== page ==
Ukraine's central bank is shortly expected to either widen or scrap the hryvnya trading band of 1.80-2.25 to the U.S. dollar.
The range originally was set to last through the end of 1998. But the hryvnya hit the upper level of the band on Friday.Although the move is due to the sweeping Russian financial crisis, the hryvnya is not expected to fall dramatically, as there are few factors that really put pressure on it.
The central bank will simply have to widen the band or scrap it amid mostly psychological pressure that comes from neighboring Russia.
One of the major factors that does have some influence is foreign trade with Russia, Ukraine's largest single market. About 32 percent of Ukraine's exports go to Russia.
But half of these exports are barter deals where the exchange rate does not matter much, while another big chunk are services provided for shipping Russian natural gas, oil and ammonia to the European markets and are charged in U.S. dollars. Officials said that only a quarter of Ukraine's exports to Russia are really subject to ruble devaluation shock.
Ukraine's central bank had so far lowered the hryvnya by 4 percent against the U.S. dollar on trade concerns in reaction to the ruble 11 percent devaluation two weeks ago. However, the 4 percent plunge does not incorporate the recent plummet by the ruble.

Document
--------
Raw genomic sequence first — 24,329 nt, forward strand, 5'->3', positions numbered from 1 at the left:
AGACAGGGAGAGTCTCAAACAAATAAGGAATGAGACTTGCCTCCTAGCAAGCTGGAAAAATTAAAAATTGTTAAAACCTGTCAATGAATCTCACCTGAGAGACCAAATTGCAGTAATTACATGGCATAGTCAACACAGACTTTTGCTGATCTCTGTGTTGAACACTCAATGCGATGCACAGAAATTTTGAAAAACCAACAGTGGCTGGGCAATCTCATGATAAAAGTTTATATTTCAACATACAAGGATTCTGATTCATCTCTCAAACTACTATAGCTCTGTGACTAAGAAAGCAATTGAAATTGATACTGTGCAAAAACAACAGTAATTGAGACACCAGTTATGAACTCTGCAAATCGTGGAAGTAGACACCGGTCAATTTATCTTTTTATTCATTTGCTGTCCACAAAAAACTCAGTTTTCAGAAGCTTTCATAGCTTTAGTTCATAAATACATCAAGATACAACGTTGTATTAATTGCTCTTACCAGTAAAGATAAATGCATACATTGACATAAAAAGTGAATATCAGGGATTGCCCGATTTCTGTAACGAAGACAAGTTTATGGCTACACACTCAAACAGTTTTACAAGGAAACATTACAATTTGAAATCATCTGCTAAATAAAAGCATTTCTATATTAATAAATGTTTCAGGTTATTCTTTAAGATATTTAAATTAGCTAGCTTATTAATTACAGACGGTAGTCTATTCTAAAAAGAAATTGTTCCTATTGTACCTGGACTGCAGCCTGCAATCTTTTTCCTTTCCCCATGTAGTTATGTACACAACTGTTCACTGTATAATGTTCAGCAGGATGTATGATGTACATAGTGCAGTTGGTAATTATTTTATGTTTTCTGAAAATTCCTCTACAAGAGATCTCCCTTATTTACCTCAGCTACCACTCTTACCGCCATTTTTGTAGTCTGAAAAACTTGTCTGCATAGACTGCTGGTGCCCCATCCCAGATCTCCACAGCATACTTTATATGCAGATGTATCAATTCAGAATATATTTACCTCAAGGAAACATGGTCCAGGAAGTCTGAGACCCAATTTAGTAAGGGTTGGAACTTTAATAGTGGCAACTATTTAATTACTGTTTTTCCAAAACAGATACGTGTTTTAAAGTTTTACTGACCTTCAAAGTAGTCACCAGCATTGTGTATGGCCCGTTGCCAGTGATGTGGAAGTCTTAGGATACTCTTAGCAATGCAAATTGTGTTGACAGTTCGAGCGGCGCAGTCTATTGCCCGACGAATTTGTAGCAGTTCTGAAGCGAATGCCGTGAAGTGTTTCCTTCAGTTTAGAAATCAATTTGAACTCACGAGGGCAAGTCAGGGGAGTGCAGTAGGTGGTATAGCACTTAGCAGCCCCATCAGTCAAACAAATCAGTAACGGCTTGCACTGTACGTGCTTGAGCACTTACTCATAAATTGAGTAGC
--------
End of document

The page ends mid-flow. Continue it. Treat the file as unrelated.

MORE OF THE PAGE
The hryvnya closed on Friday at 2.2500 to the dollar, compared with the previous close of 2.2496. The interbank market is almost nonexistent today, with sporadic transactions ranging between 2.6 and 2.8 to the dollar.
Most analysts agree that in an optimistic scenario, the central bank will set the new upper level of the band at 2.50 to the dollar, while pessimistically it may be 2.80 or even as high as 3.00.
However, the hryvnya's immediate fall is not expected to be a dramatic one as there are few factors really putting pressure on amid the Russian crisis, besides the obvious psychological one.
Foreign investors own about 1.8 billion hryvnya worth of T-bills, or less than 18 percent of the country's outstanding T-bills. That's why their withdrawal from the market should not cause major pressure.
But major domestic banks formed a syndicate last week supporting the government and agreeing to swap their short-term T-bill holdings into long-term papers. Domestic banks own about 2.5 billion hryvnya worth of T-bills.
Ukraine's banking industry does not have a large exposure to the Russian market.